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U.S. Steel’s Carnegie Way versus the Commodity Carnage

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Carnegie Way

U.S. Steel (X) is running a transformation strategy called “Carnegie Way.” The Carnegie Way program accounted for a substantial portion of management’s commentary during the firm’s 3Q15 earnings conference call. U.S. Steel expects to realize $715 million worth of savings in 2015 thanks to the program. That’s quite a large sum of money for a company that has generated a negative adjusted net income in the last three quarters.

Currently, U.S. Steel forms 0.1% of the SPDR S&P MidCap 400 ETF (MDY).

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Has Carnegie Way really helped?

  • U.S. Steel’s adjusted EBITDA (earnings before interest, tax, depreciation, and amortization) rose by $65 million in 3Q15—compared to 2Q15. You can see this in the above graph. This is despite the fact that the company’s revenue fell by $70 million over this period. U.S. Steel attributes it to “cost reduction efforts and increasing Carnegie Way benefits.”
  • During the earnings conference call for 3Q15, U.S. Steel compared the current market situation to 2009. Dan Lesnak, the General Manager of Investor Relations, said during the 3Q15 earnings call that “Using our North American Flat-Rolled segment as an example, excluding a favorable change in raw materials costs and decreasing pension costs, the improvement in our costs in the third quarter of 2015 as compared to the third quarter of 2009 is over $100 million or almost $40 per ton.”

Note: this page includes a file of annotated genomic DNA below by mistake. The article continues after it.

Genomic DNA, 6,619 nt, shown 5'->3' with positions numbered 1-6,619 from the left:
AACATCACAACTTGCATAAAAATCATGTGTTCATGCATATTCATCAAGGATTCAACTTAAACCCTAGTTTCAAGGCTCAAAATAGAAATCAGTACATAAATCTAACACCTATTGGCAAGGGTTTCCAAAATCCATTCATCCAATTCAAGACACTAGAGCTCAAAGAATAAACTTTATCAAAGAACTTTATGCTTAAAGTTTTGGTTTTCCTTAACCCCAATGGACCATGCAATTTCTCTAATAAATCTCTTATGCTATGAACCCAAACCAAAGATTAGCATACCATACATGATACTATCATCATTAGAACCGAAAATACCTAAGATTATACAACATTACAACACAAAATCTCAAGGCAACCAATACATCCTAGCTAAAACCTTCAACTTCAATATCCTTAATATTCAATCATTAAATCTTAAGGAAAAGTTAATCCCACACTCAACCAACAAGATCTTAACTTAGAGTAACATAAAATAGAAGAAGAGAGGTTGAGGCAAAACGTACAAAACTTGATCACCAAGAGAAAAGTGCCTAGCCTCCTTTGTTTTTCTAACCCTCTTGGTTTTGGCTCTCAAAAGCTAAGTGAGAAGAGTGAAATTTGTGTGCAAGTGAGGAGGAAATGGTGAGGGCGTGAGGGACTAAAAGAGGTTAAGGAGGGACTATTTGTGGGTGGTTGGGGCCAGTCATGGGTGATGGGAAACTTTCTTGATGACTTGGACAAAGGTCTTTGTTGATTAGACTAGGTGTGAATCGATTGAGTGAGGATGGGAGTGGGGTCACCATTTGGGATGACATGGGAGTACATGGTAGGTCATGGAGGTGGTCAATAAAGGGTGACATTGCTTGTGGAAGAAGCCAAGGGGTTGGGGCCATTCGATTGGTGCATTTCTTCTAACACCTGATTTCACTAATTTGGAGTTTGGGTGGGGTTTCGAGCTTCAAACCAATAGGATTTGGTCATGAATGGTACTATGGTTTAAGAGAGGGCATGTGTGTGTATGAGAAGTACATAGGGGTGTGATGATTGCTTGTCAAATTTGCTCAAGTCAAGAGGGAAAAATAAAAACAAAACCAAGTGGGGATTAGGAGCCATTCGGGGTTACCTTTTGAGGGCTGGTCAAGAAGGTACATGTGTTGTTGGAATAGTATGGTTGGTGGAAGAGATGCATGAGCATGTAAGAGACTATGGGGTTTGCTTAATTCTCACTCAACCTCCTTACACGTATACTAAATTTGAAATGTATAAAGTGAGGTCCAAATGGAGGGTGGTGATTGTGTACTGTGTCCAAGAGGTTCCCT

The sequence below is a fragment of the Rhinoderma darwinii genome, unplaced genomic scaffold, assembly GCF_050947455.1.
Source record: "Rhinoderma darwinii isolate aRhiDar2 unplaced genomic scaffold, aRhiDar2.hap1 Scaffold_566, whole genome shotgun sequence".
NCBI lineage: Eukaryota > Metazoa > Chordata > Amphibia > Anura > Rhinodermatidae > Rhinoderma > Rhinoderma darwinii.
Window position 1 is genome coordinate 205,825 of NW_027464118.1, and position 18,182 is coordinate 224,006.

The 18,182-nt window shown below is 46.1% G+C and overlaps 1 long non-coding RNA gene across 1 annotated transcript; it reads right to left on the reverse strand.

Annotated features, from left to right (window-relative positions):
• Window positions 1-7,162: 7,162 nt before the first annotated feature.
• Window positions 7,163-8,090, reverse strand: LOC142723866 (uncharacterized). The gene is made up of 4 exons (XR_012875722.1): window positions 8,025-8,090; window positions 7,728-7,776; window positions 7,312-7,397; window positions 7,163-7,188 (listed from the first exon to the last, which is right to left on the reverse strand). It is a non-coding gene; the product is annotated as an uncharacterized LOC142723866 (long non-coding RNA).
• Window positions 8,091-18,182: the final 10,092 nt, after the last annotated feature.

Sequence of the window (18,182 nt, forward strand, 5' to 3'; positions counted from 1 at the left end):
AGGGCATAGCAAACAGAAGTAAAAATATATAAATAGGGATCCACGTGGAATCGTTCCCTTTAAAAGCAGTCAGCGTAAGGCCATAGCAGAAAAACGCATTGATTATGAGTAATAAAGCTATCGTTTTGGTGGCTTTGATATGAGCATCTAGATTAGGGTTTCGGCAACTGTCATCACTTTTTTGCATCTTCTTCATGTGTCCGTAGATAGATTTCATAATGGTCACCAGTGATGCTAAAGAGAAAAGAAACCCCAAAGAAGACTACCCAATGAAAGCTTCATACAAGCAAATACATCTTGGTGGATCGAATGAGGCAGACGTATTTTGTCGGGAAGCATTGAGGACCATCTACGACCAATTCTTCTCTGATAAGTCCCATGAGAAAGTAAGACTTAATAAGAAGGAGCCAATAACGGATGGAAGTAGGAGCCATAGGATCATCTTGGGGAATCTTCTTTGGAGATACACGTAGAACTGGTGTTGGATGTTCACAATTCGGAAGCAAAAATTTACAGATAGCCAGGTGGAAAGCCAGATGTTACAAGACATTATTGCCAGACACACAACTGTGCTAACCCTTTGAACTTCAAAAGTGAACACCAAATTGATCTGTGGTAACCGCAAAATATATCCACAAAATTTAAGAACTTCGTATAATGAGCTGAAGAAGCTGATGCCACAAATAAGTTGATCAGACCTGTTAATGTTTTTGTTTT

• He also said that “Our actions to reduce operating costs combined with increasing Carnegie Way benefits enabled us to offset the effect of lower average realized prices.”

Is it enough?

When the steel prices fall, there isn’t much that companies including Commercial Metals Company (CMC), AK Steel (AKS), and Gerdau (GGB) can do. Cost-cutting measures like U.S. Steel’s Carnegie Way help to offset the negative impact to some extent, but any sustainable recovery in earnings would depend on how steel prices play out in the coming quarters.

Meanwhile, U.S. Steel cut its EBITDA guidance for 2015. We’ll discuss this more in the next part.

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